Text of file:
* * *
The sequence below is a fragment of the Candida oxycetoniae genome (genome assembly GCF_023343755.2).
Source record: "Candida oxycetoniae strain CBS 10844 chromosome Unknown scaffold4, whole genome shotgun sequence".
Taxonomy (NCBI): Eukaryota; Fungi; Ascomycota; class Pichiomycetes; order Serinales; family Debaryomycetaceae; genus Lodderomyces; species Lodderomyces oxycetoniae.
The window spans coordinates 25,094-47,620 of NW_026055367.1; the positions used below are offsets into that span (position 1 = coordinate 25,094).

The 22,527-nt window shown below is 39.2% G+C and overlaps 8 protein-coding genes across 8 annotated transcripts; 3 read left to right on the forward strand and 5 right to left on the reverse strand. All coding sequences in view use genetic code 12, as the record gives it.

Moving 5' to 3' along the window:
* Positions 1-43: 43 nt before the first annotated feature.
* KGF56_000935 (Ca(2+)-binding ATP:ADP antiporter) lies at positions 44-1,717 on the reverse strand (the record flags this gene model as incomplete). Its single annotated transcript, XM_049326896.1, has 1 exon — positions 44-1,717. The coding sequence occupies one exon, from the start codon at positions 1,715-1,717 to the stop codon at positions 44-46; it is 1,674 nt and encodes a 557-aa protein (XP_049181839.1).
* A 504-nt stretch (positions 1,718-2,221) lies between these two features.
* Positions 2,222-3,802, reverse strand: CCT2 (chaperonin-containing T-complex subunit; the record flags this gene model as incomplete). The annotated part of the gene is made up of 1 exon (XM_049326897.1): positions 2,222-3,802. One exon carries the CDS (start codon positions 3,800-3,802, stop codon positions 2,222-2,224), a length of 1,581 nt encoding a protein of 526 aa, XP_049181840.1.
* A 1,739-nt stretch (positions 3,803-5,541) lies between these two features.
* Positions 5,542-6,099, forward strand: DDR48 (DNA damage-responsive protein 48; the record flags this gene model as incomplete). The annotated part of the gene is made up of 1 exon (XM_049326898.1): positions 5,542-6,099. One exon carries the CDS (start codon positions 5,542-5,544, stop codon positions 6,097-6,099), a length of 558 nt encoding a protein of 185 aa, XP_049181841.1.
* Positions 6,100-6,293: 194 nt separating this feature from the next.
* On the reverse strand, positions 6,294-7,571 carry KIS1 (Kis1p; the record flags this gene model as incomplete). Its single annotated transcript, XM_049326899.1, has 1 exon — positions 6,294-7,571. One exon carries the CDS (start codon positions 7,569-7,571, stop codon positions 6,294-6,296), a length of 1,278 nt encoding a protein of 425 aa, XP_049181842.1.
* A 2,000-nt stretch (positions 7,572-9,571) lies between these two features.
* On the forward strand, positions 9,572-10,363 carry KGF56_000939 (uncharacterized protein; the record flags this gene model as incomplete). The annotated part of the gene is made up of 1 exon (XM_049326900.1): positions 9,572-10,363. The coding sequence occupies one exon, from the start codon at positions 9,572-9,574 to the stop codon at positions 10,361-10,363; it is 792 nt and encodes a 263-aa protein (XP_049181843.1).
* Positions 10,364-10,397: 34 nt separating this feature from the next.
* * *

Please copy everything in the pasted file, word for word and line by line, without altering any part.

The sequence below is a fragment of the Candida oxycetoniae genome (genome assembly GCF_023343755.2).
Source record: "Candida oxycetoniae strain CBS 10844 chromosome Unknown scaffold4, whole genome shotgun sequence".
Taxonomy (NCBI): Eukaryota; Fungi; Ascomycota; class Pichiomycetes; order Serinales; family Debaryomycetaceae; genus Lodderomyces; species Lodderomyces oxycetoniae.
The window spans coordinates 25,094-47,620 of NW_026055367.1; the positions used below are offsets into that span (position 1 = coordinate 25,094).

The 22,527-nt window shown below is 39.2% G+C and overlaps 8 protein-coding genes across 8 annotated transcripts; 3 read left to right on the forward strand and 5 right to left on the reverse strand. All coding sequences in view use genetic code 12, as the record gives it.

Moving 5' to 3' along the window:
* Positions 1-43: 43 nt before the first annotated feature.
* KGF56_000935 (Ca(2+)-binding ATP:ADP antiporter) lies at positions 44-1,717 on the reverse strand (the record flags this gene model as incomplete). Its single annotated transcript, XM_049326896.1, has 1 exon — positions 44-1,717. The coding sequence occupies one exon, from the start codon at positions 1,715-1,717 to the stop codon at positions 44-46; it is 1,674 nt and encodes a 557-aa protein (XP_049181839.1).
* A 504-nt stretch (positions 1,718-2,221) lies between these two features.
* Positions 2,222-3,802, reverse strand: CCT2 (chaperonin-containing T-complex subunit; the record flags this gene model as incomplete). The annotated part of the gene is made up of 1 exon (XM_049326897.1): positions 2,222-3,802. One exon carries the CDS (start codon positions 3,800-3,802, stop codon positions 2,222-2,224), a length of 1,581 nt encoding a protein of 526 aa, XP_049181840.1.
* A 1,739-nt stretch (positions 3,803-5,541) lies between these two features.
* Positions 5,542-6,099, forward strand: DDR48 (DNA damage-responsive protein 48; the record flags this gene model as incomplete). The annotated part of the gene is made up of 1 exon (XM_049326898.1): positions 5,542-6,099. One exon carries the CDS (start codon positions 5,542-5,544, stop codon positions 6,097-6,099), a length of 558 nt encoding a protein of 185 aa, XP_049181841.1.
* Positions 6,100-6,293: 194 nt separating this feature from the next.
* On the reverse strand, positions 6,294-7,571 carry KIS1 (Kis1p; the record flags this gene model as incomplete). Its single annotated transcript, XM_049326899.1, has 1 exon — positions 6,294-7,571. One exon carries the CDS (start codon positions 7,569-7,571, stop codon positions 6,294-6,296), a length of 1,278 nt encoding a protein of 425 aa, XP_049181842.1.
* A 2,000-nt stretch (positions 7,572-9,571) lies between these two features.
* On the forward strand, positions 9,572-10,363 carry KGF56_000939 (uncharacterized protein; the record flags this gene model as incomplete). The annotated part of the gene is made up of 1 exon (XM_049326900.1): positions 9,572-10,363. The coding sequence occupies one exon, from the start codon at positions 9,572-9,574 to the stop codon at positions 10,361-10,363; it is 792 nt and encodes a 263-aa protein (XP_049181843.1).
* Positions 10,364-10,397: 34 nt separating this feature from the next.